The Weekly Newsletter of MIT Linguistics

Colloquium 2/28 - Eva Zimmermann (Leipzig)

Speaker: Eva Zimmermann (Leipzig)
Title: Gradient Symbolic Representations and the Typology of Phonological Exceptions
Time: Friday, February 28th, 3:30pm – 5pm
Location: 32-155

Abstract: The assumption of Gradient Symbolic Representations that phonological elements can have different degrees of activation (Smolensky and Goldrick, 2016; Rosen, 2016; Zimmermann, 2018, 2019) allows a unified explanation for the typology of phonological exceptions. The crucial theoretical mechanism for exceptional behaviour are gradient constraint violations: The activation of a phonological element in an underlying morpheme representation determines 1) how much the element is preserved by faithfulness constraints and 2) how much it is penalized by markedness constraints. I argue that this simple mechanism predicts the attested typology of phonological exceptions. Two cases studies from Molinos Mixtec and Finnish show why such an account should be preferred over alternative analyses of exceptionality.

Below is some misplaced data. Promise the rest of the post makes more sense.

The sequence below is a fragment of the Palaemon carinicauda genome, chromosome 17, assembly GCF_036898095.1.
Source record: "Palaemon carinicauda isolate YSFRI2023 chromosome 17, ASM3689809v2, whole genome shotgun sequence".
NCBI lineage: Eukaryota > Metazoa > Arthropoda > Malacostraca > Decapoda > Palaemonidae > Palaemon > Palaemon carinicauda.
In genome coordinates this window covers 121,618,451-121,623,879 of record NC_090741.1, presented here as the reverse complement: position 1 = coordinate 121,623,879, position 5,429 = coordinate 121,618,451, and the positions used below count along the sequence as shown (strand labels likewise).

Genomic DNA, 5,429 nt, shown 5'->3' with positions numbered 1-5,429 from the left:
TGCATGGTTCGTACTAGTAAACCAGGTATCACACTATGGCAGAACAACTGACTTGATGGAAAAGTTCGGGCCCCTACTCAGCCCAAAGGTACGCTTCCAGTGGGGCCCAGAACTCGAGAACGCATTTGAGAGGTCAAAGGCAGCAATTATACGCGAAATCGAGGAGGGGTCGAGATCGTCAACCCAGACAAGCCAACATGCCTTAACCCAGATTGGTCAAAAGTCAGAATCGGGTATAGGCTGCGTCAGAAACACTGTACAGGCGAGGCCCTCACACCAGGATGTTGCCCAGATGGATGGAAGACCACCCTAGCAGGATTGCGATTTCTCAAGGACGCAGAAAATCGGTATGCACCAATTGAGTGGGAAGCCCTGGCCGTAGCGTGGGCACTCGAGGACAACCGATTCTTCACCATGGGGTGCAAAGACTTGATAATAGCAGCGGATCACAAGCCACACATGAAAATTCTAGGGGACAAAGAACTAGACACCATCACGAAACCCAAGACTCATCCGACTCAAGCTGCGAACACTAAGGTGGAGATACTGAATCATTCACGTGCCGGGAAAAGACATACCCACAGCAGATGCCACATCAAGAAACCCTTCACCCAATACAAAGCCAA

The assumption that morpheme-specific phonological behaviour within one language arises from gradient differences in the activity of phonological elements makes at least four prediction that set the account apart from alternative approaches to exceptionality based on autosegmental defectivity (=ASD; e.g. Lieber, 1987; Tranel, 1996; Zoll, 1996) or lexically indexed constraints (=LIC; e.g. Pater, 2006; Flack, 2007; Mahanta, 2012). First, it offers a symmetric account for four commonly distinguished types of exceptional morphemes: 1) exceptional triggers for a process that is otherwise not regular, 2) exceptional non-triggers for a general phonological process, 3) exceptional undergoers of a process that is otherwise not regular, and 4) exceptional non-undergoers of a general phonological process. In contrast, an account based on LIC cannot predict the existence of exceptional non-triggers (Smith, 2017) that have indeed be argued to be non-existent (e.g. Finley (2010) for vowel harmony). In this talk, I will strengthen the arguments for the existence of exceptional non-triggers (Smith, 2017; Hout, 2017) and discuss a new pattern in the tonal phonology of Molinos Mixtec where certain tones fail to trigger an otherwise regular tone spreading (Hunter and Pike, 1969). Second, a GSRO account predicts that exceptional elements can be exceptional for multiple processes. Such an instance can also be found in Molinos Mixtec: The tones that are exceptional non-triggers for a spreading process are also exceptional non-undergoers of an otherwise regular tone association process. A representational account where the gradient activity of the tones is the explanation for exceptional behaviour predicts exactly such an accumulation of exceptional behaviour. Third, a GSRO account predicts different degrees of exceptionality. This point is illustrated with a case study of Finnish where an exceptional repair for heteromorphemic /ai/ sequences can be observed (Anttila, 2002; Pater, 2006). Certain /i/-initial suffixes are exceptional triggers for a repair process but the type of repair (assimilation /pala-i/→[paloi], deletion /otta-i/→[otti], or variation between both /taitta-i/→[taittoi]∼[taitti]) depends on the nature of the preceding /a/-final morpheme. Such degrees of exceptionality for /a/-final morphemes are easily captured under GSRO and LIC but are more difficult to predict under ASD. And fourth, it predicts implicational relations between exceptionality classes within a language. If, for example, one morpheme class is an exception and fails to trigger/undergo process P2 but regularly triggers/undergoes process P1, then it is impossible under the gradience account that yet another morpheme class is only exceptional for P1 but not P2 if both refer to the same phonological structure. The typology of exceptions seems to confirm such general restrictions.